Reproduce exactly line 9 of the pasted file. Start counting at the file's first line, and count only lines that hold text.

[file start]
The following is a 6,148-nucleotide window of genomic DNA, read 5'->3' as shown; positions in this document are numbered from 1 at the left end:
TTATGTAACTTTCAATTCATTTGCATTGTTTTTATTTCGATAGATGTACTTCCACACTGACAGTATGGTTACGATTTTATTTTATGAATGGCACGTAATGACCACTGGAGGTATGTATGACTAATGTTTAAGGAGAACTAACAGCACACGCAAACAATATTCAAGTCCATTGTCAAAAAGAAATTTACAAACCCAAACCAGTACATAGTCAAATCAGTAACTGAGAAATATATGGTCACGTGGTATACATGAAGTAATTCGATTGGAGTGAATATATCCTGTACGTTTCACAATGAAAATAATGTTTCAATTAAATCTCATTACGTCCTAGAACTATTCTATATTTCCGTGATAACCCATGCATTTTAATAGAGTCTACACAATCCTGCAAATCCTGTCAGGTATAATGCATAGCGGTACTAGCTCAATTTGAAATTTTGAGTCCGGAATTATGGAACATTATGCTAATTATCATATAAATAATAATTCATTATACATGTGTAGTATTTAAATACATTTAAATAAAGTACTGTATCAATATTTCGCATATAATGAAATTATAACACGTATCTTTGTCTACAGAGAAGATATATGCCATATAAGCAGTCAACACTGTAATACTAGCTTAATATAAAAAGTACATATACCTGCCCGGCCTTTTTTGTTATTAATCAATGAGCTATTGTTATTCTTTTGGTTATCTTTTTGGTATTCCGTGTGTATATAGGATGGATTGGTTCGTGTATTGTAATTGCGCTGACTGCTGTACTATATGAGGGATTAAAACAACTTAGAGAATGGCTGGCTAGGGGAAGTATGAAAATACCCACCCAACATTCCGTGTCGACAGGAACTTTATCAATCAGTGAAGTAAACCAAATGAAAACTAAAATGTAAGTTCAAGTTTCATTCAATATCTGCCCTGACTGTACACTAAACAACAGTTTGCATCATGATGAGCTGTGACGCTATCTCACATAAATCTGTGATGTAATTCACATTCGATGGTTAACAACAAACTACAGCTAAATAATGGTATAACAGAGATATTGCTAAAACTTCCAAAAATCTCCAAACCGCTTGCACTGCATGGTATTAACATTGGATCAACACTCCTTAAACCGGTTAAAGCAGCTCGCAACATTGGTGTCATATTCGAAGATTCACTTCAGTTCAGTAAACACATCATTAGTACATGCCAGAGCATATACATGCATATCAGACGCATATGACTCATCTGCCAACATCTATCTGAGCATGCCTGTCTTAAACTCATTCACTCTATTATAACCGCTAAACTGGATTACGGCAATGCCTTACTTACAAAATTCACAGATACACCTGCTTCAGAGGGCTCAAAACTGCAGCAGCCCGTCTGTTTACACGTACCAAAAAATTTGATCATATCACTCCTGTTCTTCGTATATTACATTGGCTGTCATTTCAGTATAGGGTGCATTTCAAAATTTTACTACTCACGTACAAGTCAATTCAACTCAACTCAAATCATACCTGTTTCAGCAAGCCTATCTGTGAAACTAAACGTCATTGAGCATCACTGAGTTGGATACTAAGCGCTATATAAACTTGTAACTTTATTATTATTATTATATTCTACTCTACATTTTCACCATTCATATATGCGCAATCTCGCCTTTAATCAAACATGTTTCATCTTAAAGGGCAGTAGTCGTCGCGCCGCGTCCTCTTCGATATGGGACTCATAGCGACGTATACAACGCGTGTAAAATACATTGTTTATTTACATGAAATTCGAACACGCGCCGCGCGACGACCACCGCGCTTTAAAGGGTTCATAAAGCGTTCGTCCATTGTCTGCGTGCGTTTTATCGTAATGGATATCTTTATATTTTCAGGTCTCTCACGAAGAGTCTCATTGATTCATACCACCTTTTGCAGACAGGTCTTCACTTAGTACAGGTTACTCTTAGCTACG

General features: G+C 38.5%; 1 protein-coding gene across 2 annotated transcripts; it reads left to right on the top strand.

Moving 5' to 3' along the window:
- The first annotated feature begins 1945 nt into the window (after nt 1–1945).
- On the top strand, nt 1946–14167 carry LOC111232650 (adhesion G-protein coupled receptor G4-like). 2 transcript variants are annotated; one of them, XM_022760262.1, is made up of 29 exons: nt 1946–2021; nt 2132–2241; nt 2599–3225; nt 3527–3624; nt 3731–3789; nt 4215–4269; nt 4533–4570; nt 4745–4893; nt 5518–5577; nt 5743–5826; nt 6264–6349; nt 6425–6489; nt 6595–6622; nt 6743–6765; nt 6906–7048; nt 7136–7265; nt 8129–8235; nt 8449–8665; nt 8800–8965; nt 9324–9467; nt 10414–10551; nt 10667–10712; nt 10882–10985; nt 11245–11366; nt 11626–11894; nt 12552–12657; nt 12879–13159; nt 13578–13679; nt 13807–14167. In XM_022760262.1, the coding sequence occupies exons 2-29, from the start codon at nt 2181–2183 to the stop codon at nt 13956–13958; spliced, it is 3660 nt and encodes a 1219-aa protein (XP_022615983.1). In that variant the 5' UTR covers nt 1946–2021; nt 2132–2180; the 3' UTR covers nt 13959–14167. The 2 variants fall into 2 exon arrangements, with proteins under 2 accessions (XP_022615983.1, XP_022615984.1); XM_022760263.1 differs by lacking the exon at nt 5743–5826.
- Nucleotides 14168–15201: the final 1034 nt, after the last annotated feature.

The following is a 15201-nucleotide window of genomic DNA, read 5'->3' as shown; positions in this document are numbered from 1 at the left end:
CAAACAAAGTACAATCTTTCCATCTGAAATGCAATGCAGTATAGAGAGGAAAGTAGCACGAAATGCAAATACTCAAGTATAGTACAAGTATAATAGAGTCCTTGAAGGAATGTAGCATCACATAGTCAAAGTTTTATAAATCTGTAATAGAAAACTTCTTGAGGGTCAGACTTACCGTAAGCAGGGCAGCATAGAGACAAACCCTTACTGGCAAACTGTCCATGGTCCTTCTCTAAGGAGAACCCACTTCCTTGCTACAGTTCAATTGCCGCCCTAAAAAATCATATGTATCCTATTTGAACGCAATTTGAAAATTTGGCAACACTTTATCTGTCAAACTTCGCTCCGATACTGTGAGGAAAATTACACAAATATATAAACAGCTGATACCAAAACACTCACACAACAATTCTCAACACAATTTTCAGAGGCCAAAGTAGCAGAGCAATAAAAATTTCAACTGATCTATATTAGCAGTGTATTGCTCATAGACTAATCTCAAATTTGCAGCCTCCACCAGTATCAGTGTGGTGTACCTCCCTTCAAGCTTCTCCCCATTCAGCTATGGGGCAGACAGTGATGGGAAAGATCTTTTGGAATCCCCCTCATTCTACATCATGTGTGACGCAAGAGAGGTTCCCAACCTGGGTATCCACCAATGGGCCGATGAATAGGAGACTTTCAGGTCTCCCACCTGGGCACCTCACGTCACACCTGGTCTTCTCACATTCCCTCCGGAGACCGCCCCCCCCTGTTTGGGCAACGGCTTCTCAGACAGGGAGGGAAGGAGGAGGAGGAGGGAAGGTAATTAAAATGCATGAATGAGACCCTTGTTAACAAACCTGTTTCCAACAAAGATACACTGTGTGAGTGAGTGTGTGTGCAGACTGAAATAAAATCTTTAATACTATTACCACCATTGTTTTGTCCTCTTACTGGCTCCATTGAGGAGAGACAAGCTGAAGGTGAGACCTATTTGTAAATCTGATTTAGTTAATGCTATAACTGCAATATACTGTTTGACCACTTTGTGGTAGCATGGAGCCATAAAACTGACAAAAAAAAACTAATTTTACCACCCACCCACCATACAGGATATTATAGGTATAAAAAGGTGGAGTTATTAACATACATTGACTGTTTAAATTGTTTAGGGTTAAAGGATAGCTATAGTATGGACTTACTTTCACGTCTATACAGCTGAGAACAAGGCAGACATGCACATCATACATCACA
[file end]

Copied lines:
CAAACAAAGTACAATCTTTCCATCTGAAATGCAATGCAGTATAGAGAGGAAAGTAGCACGAAATGCAAATACTCAAGTATAGTACAAGTATAATAGAGTCCTTGAAGGAATGTAGCATCACATAGTCAAAGTTTTATAAATCTGTAATAGAAAACTTCTTGAGGGTCAGACTTACCGTAAGCAGGGCAGCATAGAGACAAACCCTTACTGGCAAACTGTCCATGGTCCTTCTCTAAGGAGAACCCACTTCCTTGCTACAGTTCAATTGCCGCCCTAAAAAATCATATGTATCCTATTTGAACGCAATTTGAAAATTTGGCAACACTTTATCTGTCAAACTTCGCTCCGATACTGTGAGGAAAATTACACAAATATATAAACAGCTGATACCAAAACACTCACACAACAATTCTCAACACAATTTTCAGAGGCCAAAGTAGCAGAGCAATAAAAATTTCAACTGATCTATATTAGCAGTGTATTGCTCATAGACTAATCTCAAATTTGCAGCCTCCACCAGTATCAGTGTGGTGTACCTCCCTTCAAGCTTCTCCCCATTCAGCTATGGGGCAGACAGTGATGGGAAAGATCTTTTGGAATCCCCCTCATTCTACATCATGTGTGACGCAAGAGAGGTTCCCAACCTGGGTATCCACCAATGGGCCGATGAATAGGAGACTTTCAGGTCTCCCACCTGGGCACCTCACGTCACACCTGGTCTTCTCACATTCCCTCCGGAGACCGCCCCCCCCTGTTTGGGCAACGGCTTCTCAGACAGGGAGGGAAGGAGGAGGAGGAGGGAAGGTAATTAAAATGCATGAATGAGACCCTTGTTAACAAACCTGTTTCCAACAAAGATACACTGTGTGAGTGAGTGTGTGTGCAGACTGAAATAAAATCTTTAATACTATTACCACCATTGTTTTGTCCTCTTACTGGCTCCATTGAGGAGAGACAAGCTGAAGGTGAGACCTATTTGTAAATCTGATTTAGTTAATGCTATAACTGCAATATACTGTTTGACCACTTTGTGGTAGCATGGAGCCATAAAACTGACAAAAAAAAACTAATTTTACCACCCACCCACCATACAGGATATTATAGGTATAAAAAGGTGGAGTTATTAACATACATTGACTGTTTAAATTGTTTAGGGTTAAAGGATAGCTATAGTATGGACTTACTTTCACGTCTATACAGCTGAGAACAAGGCAGACATGCACATCATACATCACA